Three-dimensional vision refers to the ability of the human eye to see our surroundings from a three-dimensional perspective in both eyes. To see the same thing in different ways, eye movements must be intact and synchronized.
That movement allows people to interpret distance and therefore allows them to develop the ability to truly perceive depth perception. In humans and animals, each eye sees images slightly differently, which is known as retinal asymmetry.
Thus the brain can process images without any physical movement. The correspondence of the different images obtained is completed and then introduced by calculating the contrast ie.
dissimilarity in front of two images thus the obtained dissimilarity differs with a very small difference but the final result is the most accurate version of the obtained image for spatial depth perception.
Stereoscopic Vision In Humans
Each eye takes its own images and sends two versions to the brain for processing. Human eyes have the most sophisticated and sophisticated perception caused by proper coordination of brain and eyes because they have foresight, fovea, primates, cats, etc.
Since our eyes are 2 inches apart, two images are processed and sent to the brain for processing. , disparity combined on retina Creates a general image which in turn gives a sense of the distance of an object Our brain stores and reuses this spatial information to save computing time. Stereopsis is the accurate depth information provided by the eyes.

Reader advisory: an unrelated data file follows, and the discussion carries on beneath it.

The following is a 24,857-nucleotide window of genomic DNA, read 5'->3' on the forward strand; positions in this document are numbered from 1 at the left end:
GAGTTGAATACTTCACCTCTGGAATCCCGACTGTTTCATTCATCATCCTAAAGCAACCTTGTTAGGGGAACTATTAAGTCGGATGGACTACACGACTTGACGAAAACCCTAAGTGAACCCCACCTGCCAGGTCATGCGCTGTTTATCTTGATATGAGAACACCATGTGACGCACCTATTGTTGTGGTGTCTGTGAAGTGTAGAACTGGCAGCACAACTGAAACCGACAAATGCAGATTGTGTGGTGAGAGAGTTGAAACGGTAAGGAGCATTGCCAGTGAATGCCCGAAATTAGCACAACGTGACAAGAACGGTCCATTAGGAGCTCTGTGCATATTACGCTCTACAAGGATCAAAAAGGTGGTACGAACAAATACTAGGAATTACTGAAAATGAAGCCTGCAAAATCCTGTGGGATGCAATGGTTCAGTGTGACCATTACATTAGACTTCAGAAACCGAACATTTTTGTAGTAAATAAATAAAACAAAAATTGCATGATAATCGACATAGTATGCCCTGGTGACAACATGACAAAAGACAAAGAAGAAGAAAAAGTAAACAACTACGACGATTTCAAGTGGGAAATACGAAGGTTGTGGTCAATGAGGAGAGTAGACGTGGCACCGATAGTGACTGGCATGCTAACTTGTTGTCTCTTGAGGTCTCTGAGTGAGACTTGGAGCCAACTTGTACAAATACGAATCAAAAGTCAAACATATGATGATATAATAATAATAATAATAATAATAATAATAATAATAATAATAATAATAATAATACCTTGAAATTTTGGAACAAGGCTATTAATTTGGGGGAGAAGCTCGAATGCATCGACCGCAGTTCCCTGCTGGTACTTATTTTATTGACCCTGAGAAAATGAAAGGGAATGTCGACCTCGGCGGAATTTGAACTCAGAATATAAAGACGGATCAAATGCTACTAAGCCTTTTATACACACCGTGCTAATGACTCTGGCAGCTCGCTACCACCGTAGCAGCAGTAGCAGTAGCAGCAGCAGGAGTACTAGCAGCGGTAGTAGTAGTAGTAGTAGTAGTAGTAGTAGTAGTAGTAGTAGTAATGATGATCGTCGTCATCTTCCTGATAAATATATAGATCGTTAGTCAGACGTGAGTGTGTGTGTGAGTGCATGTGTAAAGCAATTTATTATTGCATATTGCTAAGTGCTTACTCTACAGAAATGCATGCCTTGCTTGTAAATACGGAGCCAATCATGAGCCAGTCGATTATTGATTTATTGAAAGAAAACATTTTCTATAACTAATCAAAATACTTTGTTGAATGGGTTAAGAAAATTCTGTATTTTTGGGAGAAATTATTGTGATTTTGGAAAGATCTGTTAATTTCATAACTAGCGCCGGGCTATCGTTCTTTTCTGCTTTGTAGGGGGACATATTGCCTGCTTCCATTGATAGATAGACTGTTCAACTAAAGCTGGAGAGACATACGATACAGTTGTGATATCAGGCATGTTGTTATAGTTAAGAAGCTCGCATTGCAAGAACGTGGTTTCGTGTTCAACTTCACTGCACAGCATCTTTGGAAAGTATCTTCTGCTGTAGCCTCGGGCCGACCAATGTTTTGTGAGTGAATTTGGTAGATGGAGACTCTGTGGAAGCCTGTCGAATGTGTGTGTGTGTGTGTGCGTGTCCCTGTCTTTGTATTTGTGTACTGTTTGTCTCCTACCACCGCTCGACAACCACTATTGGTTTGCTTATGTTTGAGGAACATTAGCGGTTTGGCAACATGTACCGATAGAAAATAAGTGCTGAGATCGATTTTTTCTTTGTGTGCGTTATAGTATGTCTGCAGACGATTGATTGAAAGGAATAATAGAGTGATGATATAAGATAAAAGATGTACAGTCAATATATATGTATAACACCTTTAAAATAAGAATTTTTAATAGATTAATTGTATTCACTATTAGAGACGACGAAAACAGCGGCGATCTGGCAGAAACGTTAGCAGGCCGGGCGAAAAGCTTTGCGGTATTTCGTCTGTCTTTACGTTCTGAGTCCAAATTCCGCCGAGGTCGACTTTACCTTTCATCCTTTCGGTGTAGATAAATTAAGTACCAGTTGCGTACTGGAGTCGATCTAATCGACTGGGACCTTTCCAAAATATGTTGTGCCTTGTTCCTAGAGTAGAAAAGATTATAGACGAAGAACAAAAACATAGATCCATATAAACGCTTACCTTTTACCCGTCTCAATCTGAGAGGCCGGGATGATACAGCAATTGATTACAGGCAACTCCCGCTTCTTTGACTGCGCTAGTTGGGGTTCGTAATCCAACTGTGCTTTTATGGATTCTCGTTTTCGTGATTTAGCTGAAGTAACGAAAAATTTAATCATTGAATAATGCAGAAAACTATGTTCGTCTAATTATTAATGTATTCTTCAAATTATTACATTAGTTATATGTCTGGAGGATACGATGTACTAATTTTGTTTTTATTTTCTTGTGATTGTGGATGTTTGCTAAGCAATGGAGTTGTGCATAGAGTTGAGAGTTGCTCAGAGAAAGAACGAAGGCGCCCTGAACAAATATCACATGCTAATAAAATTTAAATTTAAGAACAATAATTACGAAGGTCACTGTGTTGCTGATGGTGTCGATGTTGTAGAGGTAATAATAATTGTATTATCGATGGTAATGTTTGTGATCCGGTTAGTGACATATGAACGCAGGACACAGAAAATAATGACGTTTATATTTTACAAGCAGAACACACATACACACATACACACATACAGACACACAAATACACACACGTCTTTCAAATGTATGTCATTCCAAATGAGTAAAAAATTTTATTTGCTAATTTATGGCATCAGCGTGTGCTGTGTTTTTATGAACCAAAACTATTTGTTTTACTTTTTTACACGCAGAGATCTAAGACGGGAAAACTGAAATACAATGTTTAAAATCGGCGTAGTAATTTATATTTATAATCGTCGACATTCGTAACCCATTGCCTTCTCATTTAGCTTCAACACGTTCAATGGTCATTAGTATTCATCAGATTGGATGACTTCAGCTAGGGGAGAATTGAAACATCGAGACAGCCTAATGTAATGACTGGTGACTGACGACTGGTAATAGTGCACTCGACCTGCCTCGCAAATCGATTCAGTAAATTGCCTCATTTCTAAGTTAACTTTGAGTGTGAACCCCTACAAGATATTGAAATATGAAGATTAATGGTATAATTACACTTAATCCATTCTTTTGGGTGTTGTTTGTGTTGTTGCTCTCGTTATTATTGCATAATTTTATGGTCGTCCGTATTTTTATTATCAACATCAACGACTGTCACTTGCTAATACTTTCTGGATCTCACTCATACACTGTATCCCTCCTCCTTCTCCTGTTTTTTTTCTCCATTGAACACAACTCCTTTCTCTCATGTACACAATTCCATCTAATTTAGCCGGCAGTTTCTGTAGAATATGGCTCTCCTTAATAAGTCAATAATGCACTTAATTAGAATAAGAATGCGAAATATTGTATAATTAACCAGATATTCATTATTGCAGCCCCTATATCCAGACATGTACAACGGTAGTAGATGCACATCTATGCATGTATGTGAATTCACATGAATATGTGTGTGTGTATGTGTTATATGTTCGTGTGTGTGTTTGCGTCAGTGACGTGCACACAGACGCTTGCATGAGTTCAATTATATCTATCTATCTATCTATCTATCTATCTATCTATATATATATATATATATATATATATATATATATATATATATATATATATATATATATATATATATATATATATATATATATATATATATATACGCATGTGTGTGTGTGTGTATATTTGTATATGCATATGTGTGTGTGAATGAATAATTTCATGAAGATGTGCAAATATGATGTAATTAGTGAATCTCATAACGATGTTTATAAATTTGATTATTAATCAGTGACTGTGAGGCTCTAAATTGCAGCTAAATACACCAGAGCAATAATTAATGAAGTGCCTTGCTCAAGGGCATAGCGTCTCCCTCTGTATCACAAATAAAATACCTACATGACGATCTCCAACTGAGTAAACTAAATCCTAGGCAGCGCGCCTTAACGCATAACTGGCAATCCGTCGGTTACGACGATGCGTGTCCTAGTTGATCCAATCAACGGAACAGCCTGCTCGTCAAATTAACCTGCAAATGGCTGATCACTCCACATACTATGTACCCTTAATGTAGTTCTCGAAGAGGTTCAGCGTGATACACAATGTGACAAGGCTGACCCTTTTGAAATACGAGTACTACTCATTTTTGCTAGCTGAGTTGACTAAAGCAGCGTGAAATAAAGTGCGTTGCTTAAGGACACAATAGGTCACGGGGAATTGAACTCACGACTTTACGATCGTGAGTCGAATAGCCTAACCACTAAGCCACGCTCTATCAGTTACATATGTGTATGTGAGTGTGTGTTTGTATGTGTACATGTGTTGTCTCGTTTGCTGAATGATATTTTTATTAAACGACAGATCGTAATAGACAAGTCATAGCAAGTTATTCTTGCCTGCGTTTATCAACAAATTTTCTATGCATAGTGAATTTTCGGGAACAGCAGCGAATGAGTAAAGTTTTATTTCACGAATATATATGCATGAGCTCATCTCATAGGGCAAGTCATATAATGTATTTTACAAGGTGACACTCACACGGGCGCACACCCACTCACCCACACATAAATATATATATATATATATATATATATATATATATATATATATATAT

Stereoscopic Vision In Animals
Interpretation of optical depth information from images acquired simultaneously through different spatial locations results in binocular vision in animals Some animals have their eyes fixed in two different directions to help them catch their prey.
Thus, they get the maximum field of view. Some celestial animals have a 360-degree field of vision, while others have frontal eyes in front of the head Frontal eyes allow animals to keep their eyes on one object or move their eyes, like those chameleons, independently.
How Is Stereoscopic Vision Beneficial?
- Stereoscopic vision helps people manage and hold small objects in their hands
- It gives a sense of depth
- It allows animals to roam in dense forests
- It provides the ability to analyze threats and respond quickly
- Used in industries where high precision is required (medical, research, aviation).
- It creates a depth of field where the object dominates, and the surroundings are not sharp.
- allows you to see the selection
Human eyes do not always use stereoscopic vision to interpret distances, they use focal lengths to determine distances that must be properly focused by the eyes, this is not as accurate as stereoscopic vision so it is used in conjunction with stereoscopic vision to obtain accurate results.
Stereogram A computer-generated image of an object that provides a three-dimensional view created from a two-dimensional image. It is brought in two formats: